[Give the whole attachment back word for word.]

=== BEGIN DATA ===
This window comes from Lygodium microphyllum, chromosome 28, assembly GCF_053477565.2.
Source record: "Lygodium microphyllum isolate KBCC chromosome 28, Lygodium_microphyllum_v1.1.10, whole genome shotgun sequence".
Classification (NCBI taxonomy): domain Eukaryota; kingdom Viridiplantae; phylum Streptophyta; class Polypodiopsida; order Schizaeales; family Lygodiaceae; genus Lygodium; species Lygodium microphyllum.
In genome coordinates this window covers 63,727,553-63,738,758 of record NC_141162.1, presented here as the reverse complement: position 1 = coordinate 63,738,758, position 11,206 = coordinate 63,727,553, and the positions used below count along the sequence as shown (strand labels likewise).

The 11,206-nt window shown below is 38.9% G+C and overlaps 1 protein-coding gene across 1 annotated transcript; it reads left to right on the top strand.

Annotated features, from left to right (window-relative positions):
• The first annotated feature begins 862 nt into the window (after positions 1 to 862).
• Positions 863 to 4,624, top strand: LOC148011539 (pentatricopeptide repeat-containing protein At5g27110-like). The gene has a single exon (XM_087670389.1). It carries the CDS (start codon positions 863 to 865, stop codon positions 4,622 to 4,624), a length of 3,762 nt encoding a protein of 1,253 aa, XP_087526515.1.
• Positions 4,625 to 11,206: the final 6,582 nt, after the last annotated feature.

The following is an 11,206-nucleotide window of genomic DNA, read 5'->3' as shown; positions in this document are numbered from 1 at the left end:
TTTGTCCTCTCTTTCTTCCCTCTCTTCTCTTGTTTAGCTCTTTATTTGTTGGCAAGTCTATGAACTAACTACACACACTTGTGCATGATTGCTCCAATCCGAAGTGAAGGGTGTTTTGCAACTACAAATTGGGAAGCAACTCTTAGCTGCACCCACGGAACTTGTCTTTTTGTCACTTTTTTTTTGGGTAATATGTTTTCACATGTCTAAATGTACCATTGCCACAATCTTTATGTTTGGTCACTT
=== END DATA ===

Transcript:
This window comes from Lygodium microphyllum, chromosome 28, assembly GCF_053477565.2.
Source record: "Lygodium microphyllum isolate KBCC chromosome 28, Lygodium_microphyllum_v1.1.10, whole genome shotgun sequence".
Classification (NCBI taxonomy): domain Eukaryota; kingdom Viridiplantae; phylum Streptophyta; class Polypodiopsida; order Schizaeales; family Lygodiaceae; genus Lygodium; species Lygodium microphyllum.
In genome coordinates this window covers 63,727,553-63,738,758 of record NC_141162.1, presented here as the reverse complement: position 1 = coordinate 63,738,758, position 11,206 = coordinate 63,727,553, and the positions used below count along the sequence as shown (strand labels likewise).

The 11,206-nt window shown below is 38.9% G+C and overlaps 1 protein-coding gene across 1 annotated transcript; it reads left to right on the top strand.

Annotated features, from left to right (window-relative positions):
• The first annotated feature begins 862 nt into the window (after positions 1 to 862).
• Positions 863 to 4,624, top strand: LOC148011539 (pentatricopeptide repeat-containing protein At5g27110-like). The gene has a single exon (XM_087670389.1). It carries the CDS (start codon positions 863 to 865, stop codon positions 4,622 to 4,624), a length of 3,762 nt encoding a protein of 1,253 aa, XP_087526515.1.
• Positions 4,625 to 11,206: the final 6,582 nt, after the last annotated feature.

The following is an 11,206-nucleotide window of genomic DNA, read 5'->3' as shown; positions in this document are numbered from 1 at the left end:
TTTGTCCTCTCTTTCTTCCCTCTCTTCTCTTGTTTAGCTCTTTATTTGTTGGCAAGTCTATGAACTAACTACACACACTTGTGCATGATTGCTCCAATCCGAAGTGAAGGGTGTTTTGCAACTACAAATTGGGAAGCAACTCTTAGCTGCACCCACGGAACTTGTCTTTTTGTCACTTTTTTTTTGGGTAATATGTTTTCACATGTCTAAATGTACCATTGCCACAATCTTTATGTTTGGTCACTT